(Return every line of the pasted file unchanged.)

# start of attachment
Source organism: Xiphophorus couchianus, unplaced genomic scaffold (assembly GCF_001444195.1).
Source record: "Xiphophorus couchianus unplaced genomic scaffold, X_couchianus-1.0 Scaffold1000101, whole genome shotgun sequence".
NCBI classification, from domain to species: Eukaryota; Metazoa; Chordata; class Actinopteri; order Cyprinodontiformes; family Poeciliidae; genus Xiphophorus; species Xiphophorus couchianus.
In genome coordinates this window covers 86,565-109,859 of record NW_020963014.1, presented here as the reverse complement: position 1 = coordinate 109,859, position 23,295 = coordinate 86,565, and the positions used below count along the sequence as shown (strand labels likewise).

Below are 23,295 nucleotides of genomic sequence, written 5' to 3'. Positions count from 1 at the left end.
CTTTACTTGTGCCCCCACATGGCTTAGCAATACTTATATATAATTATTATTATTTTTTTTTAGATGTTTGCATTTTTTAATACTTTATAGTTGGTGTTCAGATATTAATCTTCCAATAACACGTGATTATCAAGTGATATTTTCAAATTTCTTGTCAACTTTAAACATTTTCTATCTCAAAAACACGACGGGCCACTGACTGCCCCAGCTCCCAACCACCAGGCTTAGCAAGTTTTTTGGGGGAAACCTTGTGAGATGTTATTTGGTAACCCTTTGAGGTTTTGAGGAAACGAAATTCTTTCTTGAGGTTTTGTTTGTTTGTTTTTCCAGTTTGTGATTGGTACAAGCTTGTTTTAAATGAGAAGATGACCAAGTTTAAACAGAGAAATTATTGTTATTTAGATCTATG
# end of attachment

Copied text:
Source organism: Xiphophorus couchianus, unplaced genomic scaffold (assembly GCF_001444195.1).
Source record: "Xiphophorus couchianus unplaced genomic scaffold, X_couchianus-1.0 Scaffold1000101, whole genome shotgun sequence".
NCBI classification, from domain to species: Eukaryota; Metazoa; Chordata; class Actinopteri; order Cyprinodontiformes; family Poeciliidae; genus Xiphophorus; species Xiphophorus couchianus.
In genome coordinates this window covers 86,565-109,859 of record NW_020963014.1, presented here as the reverse complement: position 1 = coordinate 109,859, position 23,295 = coordinate 86,565, and the positions used below count along the sequence as shown (strand labels likewise).

Below are 23,295 nucleotides of genomic sequence, written 5' to 3'. Positions count from 1 at the left end.
CTTTACTTGTGCCCCCACATGGCTTAGCAATACTTATATATAATTATTATTATTTTTTTTTAGATGTTTGCATTTTTTAATACTTTATAGTTGGTGTTCAGATATTAATCTTCCAATAACACGTGATTATCAAGTGATATTTTCAAATTTCTTGTCAACTTTAAACATTTTCTATCTCAAAAACACGACGGGCCACTGACTGCCCCAGCTCCCAACCACCAGGCTTAGCAAGTTTTTTGGGGGAAACCTTGTGAGATGTTATTTGGTAACCCTTTGAGGTTTTGAGGAAACGAAATTCTTTCTTGAGGTTTTGTTTGTTTGTTTTTCCAGTTTGTGATTGGTACAAGCTTGTTTTAAATGAGAAGATGACCAAGTTTAAACAGAGAAATTATTGTTATTTAGATCTATG